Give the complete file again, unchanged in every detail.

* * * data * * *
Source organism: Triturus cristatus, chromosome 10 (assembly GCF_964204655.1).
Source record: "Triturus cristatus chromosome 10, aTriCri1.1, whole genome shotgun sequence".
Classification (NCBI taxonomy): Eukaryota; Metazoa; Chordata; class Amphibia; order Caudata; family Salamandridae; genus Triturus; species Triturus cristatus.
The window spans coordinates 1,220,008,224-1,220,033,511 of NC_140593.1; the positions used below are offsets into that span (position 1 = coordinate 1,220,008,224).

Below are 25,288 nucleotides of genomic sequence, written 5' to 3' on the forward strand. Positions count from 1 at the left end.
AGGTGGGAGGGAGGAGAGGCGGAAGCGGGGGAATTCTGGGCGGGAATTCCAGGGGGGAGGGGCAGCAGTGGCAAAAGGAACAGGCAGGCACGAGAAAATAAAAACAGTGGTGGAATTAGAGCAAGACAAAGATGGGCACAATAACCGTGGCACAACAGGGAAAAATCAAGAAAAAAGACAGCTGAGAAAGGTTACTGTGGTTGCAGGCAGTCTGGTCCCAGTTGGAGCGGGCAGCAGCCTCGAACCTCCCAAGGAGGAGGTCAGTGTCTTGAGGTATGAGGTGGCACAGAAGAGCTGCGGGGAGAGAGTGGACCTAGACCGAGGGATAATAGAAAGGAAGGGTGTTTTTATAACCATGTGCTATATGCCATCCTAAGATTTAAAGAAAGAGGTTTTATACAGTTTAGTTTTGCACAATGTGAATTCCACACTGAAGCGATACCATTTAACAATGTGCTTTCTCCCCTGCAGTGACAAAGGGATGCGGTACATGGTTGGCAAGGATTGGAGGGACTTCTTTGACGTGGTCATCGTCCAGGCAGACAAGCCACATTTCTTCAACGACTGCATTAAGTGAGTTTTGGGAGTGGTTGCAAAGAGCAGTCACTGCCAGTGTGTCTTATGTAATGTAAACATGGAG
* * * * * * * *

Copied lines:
Source organism: Triturus cristatus, chromosome 10 (assembly GCF_964204655.1).
Source record: "Triturus cristatus chromosome 10, aTriCri1.1, whole genome shotgun sequence".
Classification (NCBI taxonomy): Eukaryota; Metazoa; Chordata; class Amphibia; order Caudata; family Salamandridae; genus Triturus; species Triturus cristatus.
The window spans coordinates 1,220,008,224-1,220,033,511 of NC_140593.1; the positions used below are offsets into that span (position 1 = coordinate 1,220,008,224).

Below are 25,288 nucleotides of genomic sequence, written 5' to 3' on the forward strand. Positions count from 1 at the left end.
AGGTGGGAGGGAGGAGAGGCGGAAGCGGGGGAATTCTGGGCGGGAATTCCAGGGGGGAGGGGCAGCAGTGGCAAAAGGAACAGGCAGGCACGAGAAAATAAAAACAGTGGTGGAATTAGAGCAAGACAAAGATGGGCACAATAACCGTGGCACAACAGGGAAAAATCAAGAAAAAAGACAGCTGAGAAAGGTTACTGTGGTTGCAGGCAGTCTGGTCCCAGTTGGAGCGGGCAGCAGCCTCGAACCTCCCAAGGAGGAGGTCAGTGTCTTGAGGTATGAGGTGGCACAGAAGAGCTGCGGGGAGAGAGTGGACCTAGACCGAGGGATAATAGAAAGGAAGGGTGTTTTTATAACCATGTGCTATATGCCATCCTAAGATTTAAAGAAAGAGGTTTTATACAGTTTAGTTTTGCACAATGTGAATTCCACACTGAAGCGATACCATTTAACAATGTGCTTTCTCCCCTGCAGTGACAAAGGGATGCGGTACATGGTTGGCAAGGATTGGAGGGACTTCTTTGACGTGGTCATCGTCCAGGCAGACAAGCCACATTTCTTCAACGACTGCATTAAGTGAGTTTTGGGAGTGGTTGCAAAGAGCAGTCACTGCCAGTGTGTCTTATGTAATGTAAACATGGAG